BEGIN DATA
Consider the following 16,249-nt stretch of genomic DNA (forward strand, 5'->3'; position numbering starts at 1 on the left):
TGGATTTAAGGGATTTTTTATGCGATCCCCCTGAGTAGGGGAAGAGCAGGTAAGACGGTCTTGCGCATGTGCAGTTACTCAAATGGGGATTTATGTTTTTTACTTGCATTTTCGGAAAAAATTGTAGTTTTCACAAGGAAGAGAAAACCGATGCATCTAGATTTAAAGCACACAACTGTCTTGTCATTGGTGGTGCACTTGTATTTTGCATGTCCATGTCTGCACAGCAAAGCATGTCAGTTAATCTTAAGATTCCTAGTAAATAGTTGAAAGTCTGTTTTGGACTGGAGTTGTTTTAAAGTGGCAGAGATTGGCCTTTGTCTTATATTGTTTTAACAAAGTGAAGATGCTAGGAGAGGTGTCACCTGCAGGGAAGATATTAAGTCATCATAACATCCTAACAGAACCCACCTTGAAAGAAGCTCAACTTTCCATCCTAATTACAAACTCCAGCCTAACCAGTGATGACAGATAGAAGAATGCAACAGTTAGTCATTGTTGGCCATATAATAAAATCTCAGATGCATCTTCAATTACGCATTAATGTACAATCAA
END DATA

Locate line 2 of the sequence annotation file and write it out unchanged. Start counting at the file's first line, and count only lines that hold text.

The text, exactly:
TGGATTTAAGGGATTTTTTATGCGATCCCCCTGAGTAGGGGAAGAGCAGGTAAGACGGTCTTGCGCATGTGCAGTTACTCAAATGGGGATTTATGTTTTTTACTTGCATTTTCGGAAAAAATTGTAGTTTTCACAAGGAAGAGAAAACCGATGCATCTAGATTTAAAGCACACAACTGTCTTGTCATTGGTGGTGCACTTGTATTTTGCATGTCCATGTCTGCACAGCAAAGCATGTCAGTTAATCTTAAGATTCCTAGTAAATAGTTGAAAGTCTGTTTTGGACTGGAGTTGTTTTAAAGTGGCAGAGATTGGCCTTTGTCTTATATTGTTTTAACAAAGTGAAGATGCTAGGAGAGGTGTCACCTGCAGGGAAGATATTAAGTCATCATAACATCCTAACAGAACCCACCTTGAAAGAAGCTCAACTTTCCATCCTAATTACAAACTCCAGCCTAACCAGTGATGACAGATAGAAGAATGCAACAGTTAGTCATTGTTGGCCATATAATAAAATCTCAGATGCATCTTCAATTACGCATTAATGTACAATCAA